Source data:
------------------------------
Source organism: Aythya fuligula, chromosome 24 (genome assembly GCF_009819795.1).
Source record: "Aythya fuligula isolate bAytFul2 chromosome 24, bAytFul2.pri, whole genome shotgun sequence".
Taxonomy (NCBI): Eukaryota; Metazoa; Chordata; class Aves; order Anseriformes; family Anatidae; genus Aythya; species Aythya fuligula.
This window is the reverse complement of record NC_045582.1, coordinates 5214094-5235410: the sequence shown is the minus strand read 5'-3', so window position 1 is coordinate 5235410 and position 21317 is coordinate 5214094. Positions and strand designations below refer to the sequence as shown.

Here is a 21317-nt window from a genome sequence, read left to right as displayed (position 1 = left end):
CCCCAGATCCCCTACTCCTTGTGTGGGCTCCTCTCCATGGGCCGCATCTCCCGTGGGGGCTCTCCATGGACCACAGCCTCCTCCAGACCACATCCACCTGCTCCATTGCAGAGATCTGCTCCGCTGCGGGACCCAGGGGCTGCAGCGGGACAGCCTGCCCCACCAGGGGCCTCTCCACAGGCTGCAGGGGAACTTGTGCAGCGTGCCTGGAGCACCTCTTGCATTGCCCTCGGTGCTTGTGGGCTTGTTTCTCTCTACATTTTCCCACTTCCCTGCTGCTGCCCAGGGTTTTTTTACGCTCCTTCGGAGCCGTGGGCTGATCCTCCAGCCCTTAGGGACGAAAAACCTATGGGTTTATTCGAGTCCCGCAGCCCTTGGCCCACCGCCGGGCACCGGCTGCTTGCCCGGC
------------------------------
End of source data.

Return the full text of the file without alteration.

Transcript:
Source organism: Aythya fuligula, chromosome 24 (genome assembly GCF_009819795.1).
Source record: "Aythya fuligula isolate bAytFul2 chromosome 24, bAytFul2.pri, whole genome shotgun sequence".
Taxonomy (NCBI): Eukaryota; Metazoa; Chordata; class Aves; order Anseriformes; family Anatidae; genus Aythya; species Aythya fuligula.
This window is the reverse complement of record NC_045582.1, coordinates 5214094-5235410: the sequence shown is the minus strand read 5'-3', so window position 1 is coordinate 5235410 and position 21317 is coordinate 5214094. Positions and strand designations below refer to the sequence as shown.

Here is a 21317-nt window from a genome sequence, read left to right as displayed (position 1 = left end):
CCCCAGATCCCCTACTCCTTGTGTGGGCTCCTCTCCATGGGCCGCATCTCCCGTGGGGGCTCTCCATGGACCACAGCCTCCTCCAGACCACATCCACCTGCTCCATTGCAGAGATCTGCTCCGCTGCGGGACCCAGGGGCTGCAGCGGGACAGCCTGCCCCACCAGGGGCCTCTCCACAGGCTGCAGGGGAACTTGTGCAGCGTGCCTGGAGCACCTCTTGCATTGCCCTCGGTGCTTGTGGGCTTGTTTCTCTCTACATTTTCCCACTTCCCTGCTGCTGCCCAGGGTTTTTTTACGCTCCTTCGGAGCCGTGGGCTGATCCTCCAGCCCTTAGGGACGAAAAACCTATGGGTTTATTCGAGTCCCGCAGCCCTTGGCCCACCGCCGGGCACCGGCTGCTTGCCCGGC